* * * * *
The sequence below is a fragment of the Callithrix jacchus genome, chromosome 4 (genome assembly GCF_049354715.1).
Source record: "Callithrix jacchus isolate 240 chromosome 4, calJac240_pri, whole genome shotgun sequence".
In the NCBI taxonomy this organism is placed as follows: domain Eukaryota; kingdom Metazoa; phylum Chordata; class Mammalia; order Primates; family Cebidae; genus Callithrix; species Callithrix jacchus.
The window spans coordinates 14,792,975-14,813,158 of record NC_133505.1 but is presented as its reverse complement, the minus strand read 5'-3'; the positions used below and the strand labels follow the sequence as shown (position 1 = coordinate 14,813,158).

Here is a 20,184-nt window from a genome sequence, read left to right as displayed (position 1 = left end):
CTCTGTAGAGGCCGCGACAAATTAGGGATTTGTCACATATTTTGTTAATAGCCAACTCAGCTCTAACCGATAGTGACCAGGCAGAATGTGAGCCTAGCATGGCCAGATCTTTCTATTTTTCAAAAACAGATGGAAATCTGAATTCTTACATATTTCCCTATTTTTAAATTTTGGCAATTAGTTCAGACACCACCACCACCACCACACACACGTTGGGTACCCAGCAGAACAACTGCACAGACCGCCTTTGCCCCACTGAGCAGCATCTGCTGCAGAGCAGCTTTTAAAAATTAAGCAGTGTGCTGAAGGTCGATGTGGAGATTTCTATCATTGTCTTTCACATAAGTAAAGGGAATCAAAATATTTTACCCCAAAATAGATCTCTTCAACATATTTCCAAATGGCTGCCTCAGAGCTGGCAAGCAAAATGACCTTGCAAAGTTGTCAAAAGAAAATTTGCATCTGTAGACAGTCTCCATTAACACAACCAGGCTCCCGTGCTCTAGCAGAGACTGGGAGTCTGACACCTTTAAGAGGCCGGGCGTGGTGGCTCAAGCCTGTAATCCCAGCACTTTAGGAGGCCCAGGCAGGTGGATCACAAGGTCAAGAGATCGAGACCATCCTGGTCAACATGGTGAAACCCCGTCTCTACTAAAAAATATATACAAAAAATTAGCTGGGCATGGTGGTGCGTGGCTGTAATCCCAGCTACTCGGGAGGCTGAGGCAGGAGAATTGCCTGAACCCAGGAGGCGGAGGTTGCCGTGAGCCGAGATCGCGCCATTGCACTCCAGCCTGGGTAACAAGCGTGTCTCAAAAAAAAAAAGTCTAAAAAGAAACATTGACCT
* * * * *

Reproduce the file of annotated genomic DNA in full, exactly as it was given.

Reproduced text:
The sequence below is a fragment of the Callithrix jacchus genome, chromosome 4 (genome assembly GCF_049354715.1).
Source record: "Callithrix jacchus isolate 240 chromosome 4, calJac240_pri, whole genome shotgun sequence".
In the NCBI taxonomy this organism is placed as follows: domain Eukaryota; kingdom Metazoa; phylum Chordata; class Mammalia; order Primates; family Cebidae; genus Callithrix; species Callithrix jacchus.
The window spans coordinates 14,792,975-14,813,158 of record NC_133505.1 but is presented as its reverse complement, the minus strand read 5'-3'; the positions used below and the strand labels follow the sequence as shown (position 1 = coordinate 14,813,158).

Here is a 20,184-nt window from a genome sequence, read left to right as displayed (position 1 = left end):
CTCTGTAGAGGCCGCGACAAATTAGGGATTTGTCACATATTTTGTTAATAGCCAACTCAGCTCTAACCGATAGTGACCAGGCAGAATGTGAGCCTAGCATGGCCAGATCTTTCTATTTTTCAAAAACAGATGGAAATCTGAATTCTTACATATTTCCCTATTTTTAAATTTTGGCAATTAGTTCAGACACCACCACCACCACCACACACACGTTGGGTACCCAGCAGAACAACTGCACAGACCGCCTTTGCCCCACTGAGCAGCATCTGCTGCAGAGCAGCTTTTAAAAATTAAGCAGTGTGCTGAAGGTCGATGTGGAGATTTCTATCATTGTCTTTCACATAAGTAAAGGGAATCAAAATATTTTACCCCAAAATAGATCTCTTCAACATATTTCCAAATGGCTGCCTCAGAGCTGGCAAGCAAAATGACCTTGCAAAGTTGTCAAAAGAAAATTTGCATCTGTAGACAGTCTCCATTAACACAACCAGGCTCCCGTGCTCTAGCAGAGACTGGGAGTCTGACACCTTTAAGAGGCCGGGCGTGGTGGCTCAAGCCTGTAATCCCAGCACTTTAGGAGGCCCAGGCAGGTGGATCACAAGGTCAAGAGATCGAGACCATCCTGGTCAACATGGTGAAACCCCGTCTCTACTAAAAAATATATACAAAAAATTAGCTGGGCATGGTGGTGCGTGGCTGTAATCCCAGCTACTCGGGAGGCTGAGGCAGGAGAATTGCCTGAACCCAGGAGGCGGAGGTTGCCGTGAGCCGAGATCGCGCCATTGCACTCCAGCCTGGGTAACAAGCGTGTCTCAAAAAAAAAAAGTCTAAAAAGAAACATTGACCT